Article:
Ocean acidification is a threat to marine ecosystems around the world and the Salish Sea is among those most vulnerable to its effects. Recognition of the problem is new and there are practically no measures in place to regulate or manage it.
Enter Dr. Nina Bednaršek, a scientist with the Southern California Coastal Waters Research Project and winner of this year’s Salish Sea Science Prize. Through years of groundbreaking science, Bednaršek and her collaborators discovered that tiny marine mollusks called pteropods can be used to understand the biological effects of ocean acidification, which is a growing threat thanks to human-caused pollution. Pteropods are an indicator species for the ecosystem as a whole.
“The Salish Sea is one big ocean acidification hotspot,” said Bednaršek. “It’s corrosive from late fall through winter, including early spring. It’s so severe that it’s not just impacting pteropod shells; it’s impacting their survival.”
The SeaDoc Society, a program of the UC Davis Karen C. Drayer Wildlife Health Center, awards the Salish Sea Science Prize every two years to recognize scientists whose work will result in the improved health of fish and wildlife populations in the Salish Sea. It comes with a $2,000, no-strings-attached cash prize and will be awarded to Bednaršek on April 4, at the opening plenary session of the Salish Sea Ecosystem Conference in Seattle.
There are currently no established ways to evaluate and regulate the effects of ocean acidification, but Bednaršek’s study of pteropods has laid the foundation for that to change.
Her work began in the Scotia Sea off the Southern Ocean, which is an intense upwelling region where deep sea water naturally rises to the surface – a characteristic shared by the west coast of North America, including the Salish Sea where she would go on to study extensively.
Throughout her studies in these ocean acidification hotspots, Bednaršek and her collaborators observed the severe dissolution of pteropod shells, which are typically about as thin a human hair.
“Under normal conditions the shell is smooth,” said Bednaršek. “But in corrosive waters, it becomes opaque and fragmented.”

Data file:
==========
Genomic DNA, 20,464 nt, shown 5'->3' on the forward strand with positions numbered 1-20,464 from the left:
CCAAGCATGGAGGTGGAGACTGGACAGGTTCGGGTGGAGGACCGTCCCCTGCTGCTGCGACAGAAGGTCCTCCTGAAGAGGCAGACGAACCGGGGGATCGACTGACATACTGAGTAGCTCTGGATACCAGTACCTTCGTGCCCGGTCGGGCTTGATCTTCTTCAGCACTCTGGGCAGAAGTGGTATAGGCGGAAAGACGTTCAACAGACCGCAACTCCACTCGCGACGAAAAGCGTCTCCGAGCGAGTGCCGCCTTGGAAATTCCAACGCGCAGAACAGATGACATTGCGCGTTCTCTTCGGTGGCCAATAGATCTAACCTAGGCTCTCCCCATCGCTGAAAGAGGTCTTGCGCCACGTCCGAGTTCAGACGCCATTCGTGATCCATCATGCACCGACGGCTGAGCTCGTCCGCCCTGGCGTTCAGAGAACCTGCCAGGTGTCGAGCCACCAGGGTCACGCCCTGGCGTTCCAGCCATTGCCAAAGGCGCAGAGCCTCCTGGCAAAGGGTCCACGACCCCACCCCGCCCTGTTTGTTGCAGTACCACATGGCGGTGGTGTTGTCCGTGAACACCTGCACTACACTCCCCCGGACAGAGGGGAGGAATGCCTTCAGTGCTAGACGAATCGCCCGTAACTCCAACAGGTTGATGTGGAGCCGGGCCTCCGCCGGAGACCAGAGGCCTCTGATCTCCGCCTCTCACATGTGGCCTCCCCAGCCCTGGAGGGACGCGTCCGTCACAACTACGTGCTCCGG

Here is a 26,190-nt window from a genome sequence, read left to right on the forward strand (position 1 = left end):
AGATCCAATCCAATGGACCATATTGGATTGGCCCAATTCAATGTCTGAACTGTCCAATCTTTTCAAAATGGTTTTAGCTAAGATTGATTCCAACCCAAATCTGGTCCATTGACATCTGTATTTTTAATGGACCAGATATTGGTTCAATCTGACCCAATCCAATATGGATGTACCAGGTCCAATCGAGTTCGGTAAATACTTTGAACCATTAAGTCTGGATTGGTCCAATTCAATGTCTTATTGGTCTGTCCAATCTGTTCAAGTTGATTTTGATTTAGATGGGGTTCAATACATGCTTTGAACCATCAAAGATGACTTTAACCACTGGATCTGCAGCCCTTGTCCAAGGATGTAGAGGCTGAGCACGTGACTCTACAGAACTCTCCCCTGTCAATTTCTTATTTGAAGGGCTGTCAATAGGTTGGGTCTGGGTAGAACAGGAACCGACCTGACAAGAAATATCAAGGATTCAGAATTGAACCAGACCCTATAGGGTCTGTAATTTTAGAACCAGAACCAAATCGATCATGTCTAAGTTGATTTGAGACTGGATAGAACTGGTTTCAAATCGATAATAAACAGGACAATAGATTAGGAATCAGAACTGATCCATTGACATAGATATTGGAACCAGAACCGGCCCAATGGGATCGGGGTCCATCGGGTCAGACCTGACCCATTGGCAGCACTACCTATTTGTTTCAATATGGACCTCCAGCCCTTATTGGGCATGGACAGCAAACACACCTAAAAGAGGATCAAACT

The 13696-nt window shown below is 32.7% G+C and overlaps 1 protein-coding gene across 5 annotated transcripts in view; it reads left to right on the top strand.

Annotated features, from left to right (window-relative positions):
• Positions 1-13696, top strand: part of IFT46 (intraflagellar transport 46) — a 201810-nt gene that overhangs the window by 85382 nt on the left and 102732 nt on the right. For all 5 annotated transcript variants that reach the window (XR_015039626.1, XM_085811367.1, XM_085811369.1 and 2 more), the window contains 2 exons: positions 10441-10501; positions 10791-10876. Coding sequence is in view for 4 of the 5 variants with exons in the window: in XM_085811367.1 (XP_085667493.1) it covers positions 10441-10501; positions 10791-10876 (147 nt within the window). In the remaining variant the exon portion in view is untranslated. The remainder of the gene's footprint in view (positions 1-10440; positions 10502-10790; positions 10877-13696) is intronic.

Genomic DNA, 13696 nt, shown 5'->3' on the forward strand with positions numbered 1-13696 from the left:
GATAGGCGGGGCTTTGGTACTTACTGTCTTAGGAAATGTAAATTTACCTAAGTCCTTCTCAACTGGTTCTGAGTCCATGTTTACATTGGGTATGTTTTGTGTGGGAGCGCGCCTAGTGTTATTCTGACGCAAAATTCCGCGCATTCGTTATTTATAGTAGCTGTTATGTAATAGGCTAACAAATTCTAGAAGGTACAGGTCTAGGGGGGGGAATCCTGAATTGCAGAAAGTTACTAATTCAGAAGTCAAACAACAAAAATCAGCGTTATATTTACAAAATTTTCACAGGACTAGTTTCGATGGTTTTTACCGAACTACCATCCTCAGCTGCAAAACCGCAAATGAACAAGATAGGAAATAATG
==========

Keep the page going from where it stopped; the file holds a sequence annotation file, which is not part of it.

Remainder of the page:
As their shells become damaged, their stress levels rise and they reallocate energy in an attempt to fend off death, leaving them heavily compromised and prone to infection and predation. Pteropods are a crucial food source for many fish in the Salish Sea, including salmon.
Within a few years, Bednaršek published nine papers describing how pteropod dissolution correlates with physical and chemical stressors in our region, which can be tied to sewage dumping, storm drain runoff, carbon emissions and climate change. The highest impacts she has observed throughout her studies have been in the Salish Sea.
Bednaršek’s work shows that more than half of the pteropods along the west coast already show evidence for severe shell dissolution, and the individuals affected could be correlated with the local ocean acidification stress.
Bednaršek and her collaborators have already developed a set of ocean acidification indices that could be used by coastal States and the U.S. Environmental Protection Agency (EPA) to address water quality issues with respect to ocean acidification, and she has translated that research so that it can be used in water quality management.
“Science is crucial in driving changes in policy and management,” said Bednaršek. “You need solid scientific evidence to detect how humans are impacting the environment.”
Dr. Bednaršek’s work makes it clear that ocean acidification is already having an effect on biological organisms and is an unprecedented threat on our ocean’s ecosystems. Her work with this tiny creature is filling large gaps needed to drive the kinds of management actions that will be needed to mitigate ocean acidification.
“Science plays a critical role in restoring ecosystems like the Salish Sea,” said SeaDoc Society Science Director Joe Gaydos. “The Salish Sea Science Prize is designed to recognize how science helps us figure out what to do when we are faced with evolving challenges like ocean acidification. We couldn’t be more honored to give Dr. Bednaršek this award.”